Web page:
Northeast Vacation: Entry 4-Ontological paradoxes

Funny how we reasonable Westerners think ourselves above the myths and folklore of the past. We acknowledge their existence, but every reasonable person knows that those stories aren’t true. Or so we think.

Touring Cavendish of Anne of Green Gables fame challenged some of my ideas about reality. At Green Gables we saw Anne’s childhood home and walked through “The Haunted Wood” where the dreadful White Things live. Although not a huge Anne fan, I enjoyed the visit. Throughout the tour, however, a nagging question kept invading my thoughts. Did Anne with an “e” actually exist? Of course, the rational side of me immediately said no. I’m sure I could read all the histories and birth records of Canada and not find any physical record of an Anne Shirley who lived in Cavendish. But my emotive dimension resisted this rationalism. I could identify with L.M. Montgomery’s feeling of violation. If Anne did not exist, why do thousands of people from around the world visit this nearly hallowed plot of ground?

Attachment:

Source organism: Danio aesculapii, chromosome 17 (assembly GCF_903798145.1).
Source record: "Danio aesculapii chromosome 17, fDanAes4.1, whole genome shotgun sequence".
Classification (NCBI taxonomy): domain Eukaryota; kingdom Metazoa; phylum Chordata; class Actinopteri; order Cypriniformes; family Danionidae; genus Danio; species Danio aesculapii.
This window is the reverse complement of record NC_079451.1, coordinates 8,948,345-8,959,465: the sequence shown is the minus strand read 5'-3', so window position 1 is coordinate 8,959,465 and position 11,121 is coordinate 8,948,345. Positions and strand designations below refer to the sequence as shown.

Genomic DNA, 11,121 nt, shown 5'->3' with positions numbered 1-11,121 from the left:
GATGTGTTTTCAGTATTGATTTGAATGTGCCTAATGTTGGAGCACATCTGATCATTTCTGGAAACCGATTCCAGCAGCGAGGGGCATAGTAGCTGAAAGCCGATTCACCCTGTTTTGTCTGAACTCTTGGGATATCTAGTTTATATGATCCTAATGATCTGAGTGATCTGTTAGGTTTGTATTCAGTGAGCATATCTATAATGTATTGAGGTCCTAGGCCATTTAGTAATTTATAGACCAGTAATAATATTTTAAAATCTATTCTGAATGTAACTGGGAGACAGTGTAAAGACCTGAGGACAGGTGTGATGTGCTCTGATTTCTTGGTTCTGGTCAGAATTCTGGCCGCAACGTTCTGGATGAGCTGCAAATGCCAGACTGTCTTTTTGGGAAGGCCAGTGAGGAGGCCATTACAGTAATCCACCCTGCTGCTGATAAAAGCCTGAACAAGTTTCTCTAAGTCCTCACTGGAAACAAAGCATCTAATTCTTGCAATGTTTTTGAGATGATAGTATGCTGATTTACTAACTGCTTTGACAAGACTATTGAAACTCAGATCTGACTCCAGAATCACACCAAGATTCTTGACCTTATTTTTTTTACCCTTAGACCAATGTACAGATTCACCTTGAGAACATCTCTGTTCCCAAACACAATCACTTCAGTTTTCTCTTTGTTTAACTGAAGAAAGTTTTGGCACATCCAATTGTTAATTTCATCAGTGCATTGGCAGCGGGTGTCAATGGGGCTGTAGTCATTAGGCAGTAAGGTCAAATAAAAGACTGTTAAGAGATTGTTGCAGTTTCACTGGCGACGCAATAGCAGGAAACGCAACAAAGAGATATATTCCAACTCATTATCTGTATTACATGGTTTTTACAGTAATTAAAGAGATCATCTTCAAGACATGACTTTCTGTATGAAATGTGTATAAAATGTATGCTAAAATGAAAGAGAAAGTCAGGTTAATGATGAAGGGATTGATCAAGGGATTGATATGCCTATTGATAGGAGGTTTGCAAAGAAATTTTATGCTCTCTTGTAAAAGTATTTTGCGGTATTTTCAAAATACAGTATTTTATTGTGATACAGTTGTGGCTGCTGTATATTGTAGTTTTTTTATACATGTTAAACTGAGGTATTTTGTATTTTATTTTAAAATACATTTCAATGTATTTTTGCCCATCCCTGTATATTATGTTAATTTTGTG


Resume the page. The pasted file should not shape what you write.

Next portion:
I find it fascinating that my youngest sister (8 yrs.) has no problem with these apparent contradictions. To her, Anne, Gilbert, Matthew, and Marilla are as real as gravity. This is where Anne did that. That is where Anne did this. And so forth. It’s all real to her because she knows how to exist in the world of Anne’s creator…the imagination.

So did Anne exist? I say yes because she lives in our hearts and minds, and I think we all agree that those are real. Enough said. For some intelligent reading along these lines, read The Educated Imagination by Northrop Frye.

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